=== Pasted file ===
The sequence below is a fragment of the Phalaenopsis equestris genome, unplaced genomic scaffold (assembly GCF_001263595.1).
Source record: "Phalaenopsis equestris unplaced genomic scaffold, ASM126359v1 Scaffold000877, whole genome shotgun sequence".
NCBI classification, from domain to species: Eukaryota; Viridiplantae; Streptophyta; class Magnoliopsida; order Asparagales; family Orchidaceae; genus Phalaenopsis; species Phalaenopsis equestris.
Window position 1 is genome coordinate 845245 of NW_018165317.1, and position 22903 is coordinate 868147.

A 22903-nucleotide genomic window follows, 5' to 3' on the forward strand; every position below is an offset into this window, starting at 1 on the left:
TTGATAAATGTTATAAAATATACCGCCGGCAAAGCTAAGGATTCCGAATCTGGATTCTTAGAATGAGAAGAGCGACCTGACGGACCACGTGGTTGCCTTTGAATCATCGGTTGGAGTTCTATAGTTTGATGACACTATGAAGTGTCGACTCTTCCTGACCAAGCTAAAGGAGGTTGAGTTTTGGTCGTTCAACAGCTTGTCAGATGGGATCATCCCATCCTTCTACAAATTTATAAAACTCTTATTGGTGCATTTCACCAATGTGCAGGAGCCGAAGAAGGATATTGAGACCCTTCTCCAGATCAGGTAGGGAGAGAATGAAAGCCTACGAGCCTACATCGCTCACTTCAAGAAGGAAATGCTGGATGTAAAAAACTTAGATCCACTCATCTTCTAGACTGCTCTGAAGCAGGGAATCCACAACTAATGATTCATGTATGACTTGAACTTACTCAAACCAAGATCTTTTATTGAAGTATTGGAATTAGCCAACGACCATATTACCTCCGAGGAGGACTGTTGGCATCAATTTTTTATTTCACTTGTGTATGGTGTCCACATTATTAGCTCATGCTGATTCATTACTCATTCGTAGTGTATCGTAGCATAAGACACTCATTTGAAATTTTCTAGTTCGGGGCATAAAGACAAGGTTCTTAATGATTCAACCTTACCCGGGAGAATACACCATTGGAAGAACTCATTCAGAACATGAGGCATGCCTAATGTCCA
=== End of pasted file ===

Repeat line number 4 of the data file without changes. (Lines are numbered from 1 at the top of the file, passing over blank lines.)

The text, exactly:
Window position 1 is genome coordinate 845245 of NW_018165317.1, and position 22903 is coordinate 868147.